Conserved and Functionally Important Molecular Interactions

Although the Fc hinge region binding proteins are unrelated at the secondary and tertiary structural levels, patterns do emerge when one compares the detailed atomic interactions made by these molecules. Superposition of the available crystal structures enables identification of a set of conserved molecular interaction sites in the consensus region (Fig. 4). Although the overall folds of each of these Fc binding domains are distinct, there are numerous similarities in the geometric arrangements of the specific functional groups presented by each partner (Fig. 5).

Mutagenesis experiments with the Fc binding partners also support the notion that the consensus binding site serves as a shared "affinity handle" across the different receptors. FcRn binding can be disrupted by alanine substi-tions at positions 252, 253, 435, and 436 [2]. Likewise, the

Figure 5 Comparison of the Fc binding interactions of (a) the Fc binding peptide, (b) domain C2 from protein G, (c) rheumatoid factor, and (d) domain B1 of protein A. Numbers indicate the following conversed interactions: (1) salt bridges with His433, (2) hydrogen bonding to Asn434, (3) hydrophobic packing onto His435, (4) burial of the hydrophobic "knob" formed by Ile253 and Ser254, (5) hydrogen bonding to main chain (N-H) of Ile253, (6) hydrogen packing onto Met252 and Tyr436, (7) hydrogen bonding to Ser254, (8) salt bridges with Glu380, and (9) salt bridges with Arg255. For clarity, only interfacial atoms are shown, and only nitrogen and oxygen atoms involved in conserved polar interactions are colored blue or red, respectively. The remaining contacts are colored yellow and green. (Adapted from DeLano et al., Science, 287, 1279-1283, 2000. With permission.)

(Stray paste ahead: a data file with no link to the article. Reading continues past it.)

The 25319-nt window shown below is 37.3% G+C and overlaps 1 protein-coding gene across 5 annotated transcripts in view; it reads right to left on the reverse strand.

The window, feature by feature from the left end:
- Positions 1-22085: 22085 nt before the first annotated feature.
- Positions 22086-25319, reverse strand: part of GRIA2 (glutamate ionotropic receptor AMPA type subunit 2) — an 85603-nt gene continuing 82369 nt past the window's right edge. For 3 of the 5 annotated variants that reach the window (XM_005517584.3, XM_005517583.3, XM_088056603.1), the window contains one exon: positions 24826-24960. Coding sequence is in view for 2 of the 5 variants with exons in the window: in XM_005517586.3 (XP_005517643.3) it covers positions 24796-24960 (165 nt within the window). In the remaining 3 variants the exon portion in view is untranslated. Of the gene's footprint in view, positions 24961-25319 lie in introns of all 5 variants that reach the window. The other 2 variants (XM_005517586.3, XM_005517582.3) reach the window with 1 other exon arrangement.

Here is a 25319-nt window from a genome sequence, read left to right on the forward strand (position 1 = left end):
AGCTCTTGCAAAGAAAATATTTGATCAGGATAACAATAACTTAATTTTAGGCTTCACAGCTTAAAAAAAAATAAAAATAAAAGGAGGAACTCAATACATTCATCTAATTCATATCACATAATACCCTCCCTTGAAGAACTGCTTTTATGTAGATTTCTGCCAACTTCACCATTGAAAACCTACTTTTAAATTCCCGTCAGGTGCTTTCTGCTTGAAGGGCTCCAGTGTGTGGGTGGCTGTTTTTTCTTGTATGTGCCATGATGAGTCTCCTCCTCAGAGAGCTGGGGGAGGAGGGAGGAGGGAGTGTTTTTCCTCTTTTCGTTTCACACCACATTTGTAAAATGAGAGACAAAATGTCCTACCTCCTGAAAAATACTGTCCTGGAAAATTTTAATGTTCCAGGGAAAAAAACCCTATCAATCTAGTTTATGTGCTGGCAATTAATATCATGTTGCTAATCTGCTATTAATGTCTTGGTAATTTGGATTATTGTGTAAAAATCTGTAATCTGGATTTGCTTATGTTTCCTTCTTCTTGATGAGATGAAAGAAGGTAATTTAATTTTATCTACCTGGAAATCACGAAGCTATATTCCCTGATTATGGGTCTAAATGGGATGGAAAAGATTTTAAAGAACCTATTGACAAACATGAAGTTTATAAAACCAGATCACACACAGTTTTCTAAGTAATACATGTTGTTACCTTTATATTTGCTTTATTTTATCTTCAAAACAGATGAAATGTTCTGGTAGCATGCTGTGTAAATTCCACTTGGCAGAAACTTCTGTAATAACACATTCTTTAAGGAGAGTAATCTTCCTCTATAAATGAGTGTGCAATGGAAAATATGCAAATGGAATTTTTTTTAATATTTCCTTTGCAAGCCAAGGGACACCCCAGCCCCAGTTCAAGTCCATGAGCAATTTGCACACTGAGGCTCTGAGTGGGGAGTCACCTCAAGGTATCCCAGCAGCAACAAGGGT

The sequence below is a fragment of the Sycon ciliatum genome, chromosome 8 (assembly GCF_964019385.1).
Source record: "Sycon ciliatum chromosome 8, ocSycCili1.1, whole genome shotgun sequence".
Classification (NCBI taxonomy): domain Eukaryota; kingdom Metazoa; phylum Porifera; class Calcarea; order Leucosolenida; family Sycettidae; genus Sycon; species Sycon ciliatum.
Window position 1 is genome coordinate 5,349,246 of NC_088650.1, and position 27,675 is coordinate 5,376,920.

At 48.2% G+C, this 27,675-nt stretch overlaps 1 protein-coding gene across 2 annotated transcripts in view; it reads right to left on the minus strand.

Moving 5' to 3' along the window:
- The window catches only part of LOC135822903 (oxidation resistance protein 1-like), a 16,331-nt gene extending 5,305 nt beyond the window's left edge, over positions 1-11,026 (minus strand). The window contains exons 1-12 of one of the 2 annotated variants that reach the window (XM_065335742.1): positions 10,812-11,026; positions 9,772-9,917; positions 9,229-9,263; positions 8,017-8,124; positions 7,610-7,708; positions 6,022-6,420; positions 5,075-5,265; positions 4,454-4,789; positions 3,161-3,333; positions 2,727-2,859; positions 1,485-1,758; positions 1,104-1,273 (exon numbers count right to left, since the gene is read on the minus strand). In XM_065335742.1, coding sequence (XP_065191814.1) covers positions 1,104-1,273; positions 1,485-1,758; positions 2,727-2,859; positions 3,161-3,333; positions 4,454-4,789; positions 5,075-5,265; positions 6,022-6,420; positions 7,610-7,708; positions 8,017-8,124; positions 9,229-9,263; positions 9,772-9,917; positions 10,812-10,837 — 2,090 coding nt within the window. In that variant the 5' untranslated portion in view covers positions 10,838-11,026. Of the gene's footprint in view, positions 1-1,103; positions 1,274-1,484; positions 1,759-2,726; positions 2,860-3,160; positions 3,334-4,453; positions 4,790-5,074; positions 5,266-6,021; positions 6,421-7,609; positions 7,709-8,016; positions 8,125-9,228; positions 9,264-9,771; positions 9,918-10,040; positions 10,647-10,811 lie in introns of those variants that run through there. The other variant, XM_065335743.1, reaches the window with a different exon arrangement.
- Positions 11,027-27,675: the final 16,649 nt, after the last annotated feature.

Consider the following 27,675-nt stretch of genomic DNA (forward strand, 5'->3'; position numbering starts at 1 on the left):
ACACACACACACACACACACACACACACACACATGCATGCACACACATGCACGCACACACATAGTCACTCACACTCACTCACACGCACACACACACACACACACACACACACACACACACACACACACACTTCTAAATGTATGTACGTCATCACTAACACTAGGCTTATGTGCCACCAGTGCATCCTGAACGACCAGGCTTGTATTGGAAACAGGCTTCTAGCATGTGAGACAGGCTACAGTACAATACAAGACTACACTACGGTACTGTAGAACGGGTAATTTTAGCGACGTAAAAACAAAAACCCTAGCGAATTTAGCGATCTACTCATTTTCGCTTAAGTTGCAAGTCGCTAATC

Figure 5 Comparison of the Fc binding interactions of (a) the Fc binding peptide, (b) domain C2 from protein G, (c) rheumatoid factor, and (d) domain B1 of protein A. Numbers indicate the following conversed interactions: (1) salt bridges with His433, (2) hydrogen bonding to Asn434, (3) hydrophobic packing onto His435, (4) burial of the hydrophobic "knob" formed by Ile253 and Ser254, (5) hydrogen bonding to main chain (N-H) of Ile253, (6) hydrogen packing onto Met252 and Tyr436, (7) hydrogen bonding to Ser254, (8) salt bridges with Glu380, and (9) salt bridges with Arg255. For clarity, only interfacial atoms are shown, and only nitrogen and oxygen atoms involved in conserved polar interactions are colored blue or red, respectively. The remaining contacts are colored yellow and green. (Adapted from DeLano et al., Science, 287, 1279-1283, 2000. With permission.)

Figure 4 Topology of converserved interaction sites in consensus binding region on Fc. The predominantly hydrophobic consensus region is shaded. The hydrogen bonding sites are shown with diagonal lines, and salt bridging locations are denoted by open circles. Nitrogen and oxygen are colored blue or red, respectively, and carbon and sulfur atoms are colored green. Hydrogens are not shown. (Adapted from DeLano et al., Science, 287, 1279-1283, 2000. With permission.)

Figure 4 Topology of converserved interaction sites in consensus binding region on Fc. The predominantly hydrophobic consensus region is shaded. The hydrogen bonding sites are shown with diagonal lines, and salt bridging locations are denoted by open circles. Nitrogen and oxygen are colored blue or red, respectively, and carbon and sulfur atoms are colored green. Hydrogens are not shown. (Adapted from DeLano et al., Science, 287, 1279-1283, 2000. With permission.)

binding of many rheumatoid factors is sensitive to truncation of the side-chain atoms in the consensus binding region [11,25]. Binding of protein A is disrupted by alanine substi-tions at positions 253 and 435, and the Fc binding peptide can be blocked by alanine substitutions at 434, 435, or 436 [8]. In each case, there are functionally important binding interactions in the consensus region, though the relative importance of individual residues appears to be non-uniform.

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